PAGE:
Economic Justice and Resisting Neoliberalism

We believe our economic system should improve people’s lives and the environment. Yet the current dominant economic thinking —often referred to as neoliberalism— puts greed and private interests ahead of people and the planet.

Popular movements now and in the past show us there is another way forward. The domination of neoliberalism needs to be challenged to be able to create better conditions for alternative systems with a more sustainable and equitable approach.

Trade agreements, investment contracts and resource use policies are often conducted without public access. Yet these affect the lives of peoples and communities. They could spell the displacement of communities, violation of peoples’ rights and the destruction of the environment. The work forward requires exposing and challenging the influence of big corporations and international institutions, interrogating the neoliberal policies promoted by development banks and opposing trade negotiations that open market access to corporations instead of taking people’s needs into account. We point out the contradictions of the current development model and expose how today’s economic system benefits a few while impoverishing many. 

With social movements, including feminists, indigenous people and peasant movements around the world, we work in solidarity against destructive logging by big companies, the push for large scale agro-industrial plantations, and mining investments and projects that local communities do not want. We advocate for a legally binding treaty to hold transnational corporations to account on human rights and environmental abuses. We expose and denounce the power of corporations in policies and practices that prevent communities from asserting their rights to sustainable livelihoods and environmental justice.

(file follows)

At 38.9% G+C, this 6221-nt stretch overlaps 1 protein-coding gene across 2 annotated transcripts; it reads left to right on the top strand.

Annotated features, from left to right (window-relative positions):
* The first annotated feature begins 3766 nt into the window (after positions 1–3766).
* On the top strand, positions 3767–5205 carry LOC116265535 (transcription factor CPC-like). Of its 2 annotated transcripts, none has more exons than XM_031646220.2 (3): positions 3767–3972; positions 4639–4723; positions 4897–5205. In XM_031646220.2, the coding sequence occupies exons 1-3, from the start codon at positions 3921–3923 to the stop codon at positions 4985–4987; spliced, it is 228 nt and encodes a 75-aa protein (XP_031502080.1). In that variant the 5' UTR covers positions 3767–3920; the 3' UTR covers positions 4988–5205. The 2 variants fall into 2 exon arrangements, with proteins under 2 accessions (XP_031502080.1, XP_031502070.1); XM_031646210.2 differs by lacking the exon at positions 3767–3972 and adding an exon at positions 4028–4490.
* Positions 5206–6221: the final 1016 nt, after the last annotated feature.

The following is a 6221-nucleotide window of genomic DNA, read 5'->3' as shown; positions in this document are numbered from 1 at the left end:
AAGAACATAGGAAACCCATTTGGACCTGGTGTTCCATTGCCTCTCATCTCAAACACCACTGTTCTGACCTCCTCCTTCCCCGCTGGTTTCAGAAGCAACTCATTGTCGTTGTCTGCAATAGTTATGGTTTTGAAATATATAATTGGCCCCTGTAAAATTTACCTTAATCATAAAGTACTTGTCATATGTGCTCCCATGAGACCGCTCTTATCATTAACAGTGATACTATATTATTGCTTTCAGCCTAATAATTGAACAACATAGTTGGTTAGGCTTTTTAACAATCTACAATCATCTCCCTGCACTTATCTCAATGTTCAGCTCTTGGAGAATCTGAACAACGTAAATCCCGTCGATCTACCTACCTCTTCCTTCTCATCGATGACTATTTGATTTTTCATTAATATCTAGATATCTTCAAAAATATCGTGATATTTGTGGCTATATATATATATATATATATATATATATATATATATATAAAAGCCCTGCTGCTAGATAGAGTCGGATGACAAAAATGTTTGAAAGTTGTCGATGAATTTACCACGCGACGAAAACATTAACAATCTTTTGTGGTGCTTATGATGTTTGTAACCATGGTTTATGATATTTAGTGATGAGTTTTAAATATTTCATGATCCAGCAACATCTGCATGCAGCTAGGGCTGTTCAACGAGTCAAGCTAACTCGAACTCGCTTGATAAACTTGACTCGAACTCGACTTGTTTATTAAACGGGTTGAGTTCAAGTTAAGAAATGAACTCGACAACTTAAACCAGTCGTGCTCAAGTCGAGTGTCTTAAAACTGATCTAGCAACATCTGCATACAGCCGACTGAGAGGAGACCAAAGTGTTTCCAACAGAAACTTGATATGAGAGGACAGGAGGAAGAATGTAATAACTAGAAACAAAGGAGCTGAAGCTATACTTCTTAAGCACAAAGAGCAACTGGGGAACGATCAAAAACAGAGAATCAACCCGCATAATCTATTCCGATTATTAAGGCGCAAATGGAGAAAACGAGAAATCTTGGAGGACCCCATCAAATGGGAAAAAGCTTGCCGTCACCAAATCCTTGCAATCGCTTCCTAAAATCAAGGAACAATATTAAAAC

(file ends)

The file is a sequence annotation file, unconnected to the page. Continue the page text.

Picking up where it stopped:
We advocate economic justice solutions that promote sustainable and culturally appropriate livelihoods like cooperatives and public services that reduce inequality, contribute to equitable power relations including between women and men and expand the role of cooperation, community management and sustainable planning in all aspects of life.


“People powered solutions show a pathway to change; our challenge is to scale them up.”
Hemantha Withnage, Centre for Environmental Justice, Sri Lanka

For more information contact:
Regional Program Coordinators

Latest Publication

Latest Updates about Economic Justice and Resisting Neoliberalism
Communities say NO to MAAR Ltd.’s toxic waste

Communities say NO to MAAR Ltd.’s toxic waste

Maize Advance Agro Refineries Limited (MAAR Ltd.) has allegedly been dumping untreated toxic industrial waste into the Ekhtiarpur canal in Habiganj’s Madhabpur Upazila, Bangladesh. MAAR Ltd. started operation in Bangladesh in 2012. The local environment administration...

VICTORY: Sri Lankan court orders waste containers to return to the UK

VICTORY: Sri Lankan court orders waste containers to return to the UK

On October 15, after a year-long court process, the Sri Lankan Court of Appeal has ordered the repatriation of 243 waste containers imported from the United Kingdom (UK). The Court also requested that government authorities take legal action against the companies...